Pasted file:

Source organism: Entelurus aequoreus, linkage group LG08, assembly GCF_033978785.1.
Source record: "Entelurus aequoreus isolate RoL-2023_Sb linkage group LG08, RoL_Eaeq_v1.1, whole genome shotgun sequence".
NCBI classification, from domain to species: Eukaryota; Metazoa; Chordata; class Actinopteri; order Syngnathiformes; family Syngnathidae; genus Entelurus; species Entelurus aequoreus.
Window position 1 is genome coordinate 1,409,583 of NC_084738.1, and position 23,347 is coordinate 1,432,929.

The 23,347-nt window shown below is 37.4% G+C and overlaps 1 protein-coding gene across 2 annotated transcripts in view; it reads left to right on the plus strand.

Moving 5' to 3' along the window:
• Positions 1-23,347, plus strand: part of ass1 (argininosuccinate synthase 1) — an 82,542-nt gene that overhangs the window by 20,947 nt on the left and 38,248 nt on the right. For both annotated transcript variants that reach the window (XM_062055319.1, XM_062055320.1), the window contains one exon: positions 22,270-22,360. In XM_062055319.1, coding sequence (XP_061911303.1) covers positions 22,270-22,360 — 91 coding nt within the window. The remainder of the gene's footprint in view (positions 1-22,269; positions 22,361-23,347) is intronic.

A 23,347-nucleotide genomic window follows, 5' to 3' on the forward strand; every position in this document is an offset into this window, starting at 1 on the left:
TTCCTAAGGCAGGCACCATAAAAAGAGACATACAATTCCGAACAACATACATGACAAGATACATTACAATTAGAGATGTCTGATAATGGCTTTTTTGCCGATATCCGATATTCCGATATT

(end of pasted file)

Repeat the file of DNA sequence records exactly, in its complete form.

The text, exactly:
Source organism: Entelurus aequoreus, linkage group LG08, assembly GCF_033978785.1.
Source record: "Entelurus aequoreus isolate RoL-2023_Sb linkage group LG08, RoL_Eaeq_v1.1, whole genome shotgun sequence".
NCBI classification, from domain to species: Eukaryota; Metazoa; Chordata; class Actinopteri; order Syngnathiformes; family Syngnathidae; genus Entelurus; species Entelurus aequoreus.
Window position 1 is genome coordinate 1,409,583 of NC_084738.1, and position 23,347 is coordinate 1,432,929.

The 23,347-nt window shown below is 37.4% G+C and overlaps 1 protein-coding gene across 2 annotated transcripts in view; it reads left to right on the plus strand.

Moving 5' to 3' along the window:
• Positions 1-23,347, plus strand: part of ass1 (argininosuccinate synthase 1) — an 82,542-nt gene that overhangs the window by 20,947 nt on the left and 38,248 nt on the right. For both annotated transcript variants that reach the window (XM_062055319.1, XM_062055320.1), the window contains one exon: positions 22,270-22,360. In XM_062055319.1, coding sequence (XP_061911303.1) covers positions 22,270-22,360 — 91 coding nt within the window. The remainder of the gene's footprint in view (positions 1-22,269; positions 22,361-23,347) is intronic.

A 23,347-nucleotide genomic window follows, 5' to 3' on the forward strand; every position in this document is an offset into this window, starting at 1 on the left:
TTCCTAAGGCAGGCACCATAAAAAGAGACATACAATTCCGAACAACATACATGACAAGATACATTACAATTAGAGATGTCTGATAATGGCTTTTTTGCCGATATCCGATATTCCGATATT